skip to main content
NZ Formulary

Printable Printable large type (2 pages) A4 Size PDF A5 Size PDF

Dihydrocodeine

dye-hye-dro-koe-deen

What does it do?

Dihydrocodeine is used to relieve pain.

How should you take it?

Take dihydrocodeine as directed. Swallow the tablets whole with a glass of water.

What if you forget a dose?

If dihydrocodeine is taken regularly, take the missed dose as soon as possible. If it is close to the time for your next dose, skip the missed dose and carry on as normal. Do not take two doses at the same time.

Can you take other medicines?

Some medicines available without a prescription may react with dihydrocodeine including:

  • cough suppressants (e.g. Duro-Tuss®, Benadryl Dry Forte®)
  • pain relief medicines containing codeine (e.g. Panadeine®)
  • sedating antihistamines (e.g. Phenergan®)

Tell your pharmacist or doctor about all medicines or treatments that you may be taking, including vitamins, herbal products (e.g. valerian) or recreational drugs.

What side effects might you notice?

Side EffectsRecommended action

Slow or shallow breathing, hard to wake up

Change in heartbeat

Tell your doctor immediately

Constipation

Confusion, mood swings

Tell your doctor

Drowsiness

Nausea, vomiting, dry mouth or throat, stomach upset

Sweating

Tell your doctor if troublesome

If you notice any other effects, discuss them with your doctor or pharmacist.

Other information:

  • Tell your doctor if you have lung, bowel, liver, kidney or heart problems or have had a recent head injury.
  • Tell your doctor if you are pregnant, planning to become pregnant, or breastfeeding.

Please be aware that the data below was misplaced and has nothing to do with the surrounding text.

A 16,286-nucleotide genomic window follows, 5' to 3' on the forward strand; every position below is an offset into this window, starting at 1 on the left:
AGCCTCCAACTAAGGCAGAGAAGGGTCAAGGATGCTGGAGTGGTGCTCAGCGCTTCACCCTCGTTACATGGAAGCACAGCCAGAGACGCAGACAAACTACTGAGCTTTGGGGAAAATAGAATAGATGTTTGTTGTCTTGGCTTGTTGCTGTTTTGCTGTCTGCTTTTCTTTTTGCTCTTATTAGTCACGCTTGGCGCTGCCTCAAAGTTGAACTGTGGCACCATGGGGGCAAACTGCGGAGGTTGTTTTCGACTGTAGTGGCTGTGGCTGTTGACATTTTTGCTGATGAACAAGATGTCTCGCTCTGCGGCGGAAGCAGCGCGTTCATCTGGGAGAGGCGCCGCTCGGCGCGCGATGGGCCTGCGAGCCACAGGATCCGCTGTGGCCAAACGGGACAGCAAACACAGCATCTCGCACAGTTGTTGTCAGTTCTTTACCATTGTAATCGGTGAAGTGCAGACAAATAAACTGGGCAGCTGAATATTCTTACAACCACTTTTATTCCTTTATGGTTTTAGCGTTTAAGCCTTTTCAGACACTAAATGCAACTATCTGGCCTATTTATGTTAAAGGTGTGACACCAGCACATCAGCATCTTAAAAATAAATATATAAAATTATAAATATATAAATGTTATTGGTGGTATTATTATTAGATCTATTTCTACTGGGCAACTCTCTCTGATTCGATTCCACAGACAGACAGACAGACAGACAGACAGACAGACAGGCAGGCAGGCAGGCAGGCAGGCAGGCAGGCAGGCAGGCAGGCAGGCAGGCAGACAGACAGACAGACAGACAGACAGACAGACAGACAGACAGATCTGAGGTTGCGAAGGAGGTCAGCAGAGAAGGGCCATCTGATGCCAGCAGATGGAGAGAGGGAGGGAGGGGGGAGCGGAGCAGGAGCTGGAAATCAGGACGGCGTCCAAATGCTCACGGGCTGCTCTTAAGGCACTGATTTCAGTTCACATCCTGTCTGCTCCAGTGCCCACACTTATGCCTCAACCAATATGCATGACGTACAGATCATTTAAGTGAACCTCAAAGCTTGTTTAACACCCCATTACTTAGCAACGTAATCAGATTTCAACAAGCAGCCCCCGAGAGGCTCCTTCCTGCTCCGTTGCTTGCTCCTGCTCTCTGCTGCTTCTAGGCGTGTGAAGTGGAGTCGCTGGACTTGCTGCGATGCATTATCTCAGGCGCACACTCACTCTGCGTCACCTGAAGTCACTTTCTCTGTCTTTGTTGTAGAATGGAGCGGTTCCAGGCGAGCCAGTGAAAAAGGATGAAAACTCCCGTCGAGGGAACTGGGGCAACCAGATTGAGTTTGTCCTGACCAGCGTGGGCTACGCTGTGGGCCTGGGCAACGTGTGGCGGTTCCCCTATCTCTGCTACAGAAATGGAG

• Dihydrocodeine can be taken regularly or when required. If dihydrocodeine is not relieving your pain contact your health professional.
  • Dihydrocodeine may be used with other pain relievers (e.g. paracetamol).
  • Dihydrocodeine may make you dizzy or sleepy and make it dangerous to drive, operate machinery or do other activities that require you to be alert. Limit alcohol intake because it can increase these effects.
  • Dihydrocodeine may be addictive with long-term use.

This leaflet contains important, but not all, information about this medicine.

Prepared by the PILs Committee at Christchurch Hospital, Canterbury District Health Board, New Zealand. April 2016

For more general information about this sheet and its contents, see: What does a My Medicines sheet cover?

Web links for this sheet in different formats

Click on buttons to copy web addresses for this leaflet:

If your browser does not automatically copy these links use its copy command instead.

About My Medicines

My Medicines Patient Information Leaflets (PILs) contain important, but not all, information about the medicines they describe.

For more information about the sheets, see: What does a My Medicines sheet cover?

My Medicines is developed by a team at the Canterbury District Health Board. Our team is made up of doctors, pharmacists, and a non-medical person to help us keep to plain language. We also discuss our information with specialist health professionals or groups when needed